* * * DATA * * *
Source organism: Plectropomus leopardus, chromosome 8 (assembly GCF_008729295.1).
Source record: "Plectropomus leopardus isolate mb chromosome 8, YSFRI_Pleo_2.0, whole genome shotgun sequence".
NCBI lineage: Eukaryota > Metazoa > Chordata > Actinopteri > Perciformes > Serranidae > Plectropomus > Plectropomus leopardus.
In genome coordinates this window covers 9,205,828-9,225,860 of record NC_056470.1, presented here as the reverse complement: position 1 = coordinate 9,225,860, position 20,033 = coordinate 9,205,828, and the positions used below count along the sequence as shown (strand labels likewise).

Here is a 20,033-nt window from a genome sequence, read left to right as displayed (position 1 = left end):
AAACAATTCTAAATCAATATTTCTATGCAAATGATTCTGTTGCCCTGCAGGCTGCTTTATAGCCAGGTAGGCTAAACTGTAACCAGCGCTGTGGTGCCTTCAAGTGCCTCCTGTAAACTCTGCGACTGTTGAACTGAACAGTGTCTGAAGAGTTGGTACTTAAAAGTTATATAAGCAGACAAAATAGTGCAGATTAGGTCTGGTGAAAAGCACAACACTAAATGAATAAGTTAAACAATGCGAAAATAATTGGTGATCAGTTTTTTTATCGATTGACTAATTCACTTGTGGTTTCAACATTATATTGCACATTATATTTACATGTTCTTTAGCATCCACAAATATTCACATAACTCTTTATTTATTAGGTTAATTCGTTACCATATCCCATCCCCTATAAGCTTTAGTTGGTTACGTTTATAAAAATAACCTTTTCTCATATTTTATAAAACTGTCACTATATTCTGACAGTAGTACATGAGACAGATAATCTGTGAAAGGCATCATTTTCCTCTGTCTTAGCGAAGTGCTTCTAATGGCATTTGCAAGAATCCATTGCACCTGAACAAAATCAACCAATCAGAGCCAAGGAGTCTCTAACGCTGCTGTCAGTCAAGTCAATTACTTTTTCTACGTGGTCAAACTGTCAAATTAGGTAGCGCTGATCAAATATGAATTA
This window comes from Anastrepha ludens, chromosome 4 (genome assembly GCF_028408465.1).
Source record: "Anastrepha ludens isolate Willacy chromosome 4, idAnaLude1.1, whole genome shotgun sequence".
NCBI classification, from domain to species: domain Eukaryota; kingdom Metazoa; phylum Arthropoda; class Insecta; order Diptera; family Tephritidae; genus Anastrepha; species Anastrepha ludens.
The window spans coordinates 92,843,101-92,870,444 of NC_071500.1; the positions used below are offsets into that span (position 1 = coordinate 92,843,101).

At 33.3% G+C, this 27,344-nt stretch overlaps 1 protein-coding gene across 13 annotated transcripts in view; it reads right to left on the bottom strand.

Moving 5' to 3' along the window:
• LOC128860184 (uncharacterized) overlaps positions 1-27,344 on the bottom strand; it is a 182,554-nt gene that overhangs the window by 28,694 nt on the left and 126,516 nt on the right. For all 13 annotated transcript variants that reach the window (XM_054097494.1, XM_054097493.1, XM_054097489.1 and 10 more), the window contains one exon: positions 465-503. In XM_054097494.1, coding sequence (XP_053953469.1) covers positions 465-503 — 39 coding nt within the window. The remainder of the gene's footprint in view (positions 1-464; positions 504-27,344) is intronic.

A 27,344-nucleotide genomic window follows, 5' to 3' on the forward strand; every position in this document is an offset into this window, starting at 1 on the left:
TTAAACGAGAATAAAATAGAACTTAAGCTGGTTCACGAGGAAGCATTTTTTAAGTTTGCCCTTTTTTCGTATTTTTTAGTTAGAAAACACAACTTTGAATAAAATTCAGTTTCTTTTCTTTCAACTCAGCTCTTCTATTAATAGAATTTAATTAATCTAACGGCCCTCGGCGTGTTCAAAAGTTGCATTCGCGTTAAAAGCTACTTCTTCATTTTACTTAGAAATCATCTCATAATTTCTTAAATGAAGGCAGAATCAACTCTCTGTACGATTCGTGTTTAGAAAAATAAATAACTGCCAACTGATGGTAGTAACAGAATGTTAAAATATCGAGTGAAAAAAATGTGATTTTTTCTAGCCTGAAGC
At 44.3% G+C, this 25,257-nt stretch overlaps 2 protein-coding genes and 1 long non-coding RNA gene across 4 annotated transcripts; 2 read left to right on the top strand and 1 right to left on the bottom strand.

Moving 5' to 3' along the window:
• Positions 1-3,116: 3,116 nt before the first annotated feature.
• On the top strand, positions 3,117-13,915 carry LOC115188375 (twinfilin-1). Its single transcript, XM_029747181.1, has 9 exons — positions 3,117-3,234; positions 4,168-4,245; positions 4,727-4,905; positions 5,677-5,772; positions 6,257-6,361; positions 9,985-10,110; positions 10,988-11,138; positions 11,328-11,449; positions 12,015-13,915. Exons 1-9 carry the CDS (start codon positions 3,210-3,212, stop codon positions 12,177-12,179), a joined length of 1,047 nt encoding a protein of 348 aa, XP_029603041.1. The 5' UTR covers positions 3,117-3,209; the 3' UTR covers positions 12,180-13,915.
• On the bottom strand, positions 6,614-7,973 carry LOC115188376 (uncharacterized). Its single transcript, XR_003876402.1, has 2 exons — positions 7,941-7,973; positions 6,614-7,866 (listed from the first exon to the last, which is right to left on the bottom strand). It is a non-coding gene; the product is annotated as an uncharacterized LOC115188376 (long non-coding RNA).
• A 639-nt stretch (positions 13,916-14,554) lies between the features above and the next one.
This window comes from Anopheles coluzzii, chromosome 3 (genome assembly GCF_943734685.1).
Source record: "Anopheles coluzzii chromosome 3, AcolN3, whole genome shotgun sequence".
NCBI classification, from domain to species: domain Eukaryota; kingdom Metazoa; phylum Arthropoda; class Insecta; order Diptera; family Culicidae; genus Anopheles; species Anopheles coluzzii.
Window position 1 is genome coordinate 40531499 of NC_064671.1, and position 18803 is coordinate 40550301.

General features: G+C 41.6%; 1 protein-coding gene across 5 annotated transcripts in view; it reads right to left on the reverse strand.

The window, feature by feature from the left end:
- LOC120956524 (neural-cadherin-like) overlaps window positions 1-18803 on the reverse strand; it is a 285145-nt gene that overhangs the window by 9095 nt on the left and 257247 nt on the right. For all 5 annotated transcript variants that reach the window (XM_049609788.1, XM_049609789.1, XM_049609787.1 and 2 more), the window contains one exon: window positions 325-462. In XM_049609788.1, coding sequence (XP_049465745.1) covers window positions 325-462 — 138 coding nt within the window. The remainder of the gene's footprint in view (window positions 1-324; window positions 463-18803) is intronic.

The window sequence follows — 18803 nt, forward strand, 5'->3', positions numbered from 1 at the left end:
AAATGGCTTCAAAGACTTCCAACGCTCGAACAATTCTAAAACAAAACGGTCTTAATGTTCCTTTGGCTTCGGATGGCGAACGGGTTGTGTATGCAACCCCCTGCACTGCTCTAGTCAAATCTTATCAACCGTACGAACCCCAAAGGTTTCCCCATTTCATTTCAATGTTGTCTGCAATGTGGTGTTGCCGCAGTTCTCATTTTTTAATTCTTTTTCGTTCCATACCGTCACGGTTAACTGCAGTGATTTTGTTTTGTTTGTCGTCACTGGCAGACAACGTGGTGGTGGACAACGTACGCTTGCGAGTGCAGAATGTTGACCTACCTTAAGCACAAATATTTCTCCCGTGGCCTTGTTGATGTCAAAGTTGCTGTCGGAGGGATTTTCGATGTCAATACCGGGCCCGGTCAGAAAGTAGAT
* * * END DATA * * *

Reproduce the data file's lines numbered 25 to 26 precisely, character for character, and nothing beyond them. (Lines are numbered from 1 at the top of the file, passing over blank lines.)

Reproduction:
Window position 1 is genome coordinate 40531499 of NC_064671.1, and position 18803 is coordinate 40550301.

General features: G+C 41.6%; 1 protein-coding gene across 5 annotated transcripts in view; it reads right to left on the reverse strand.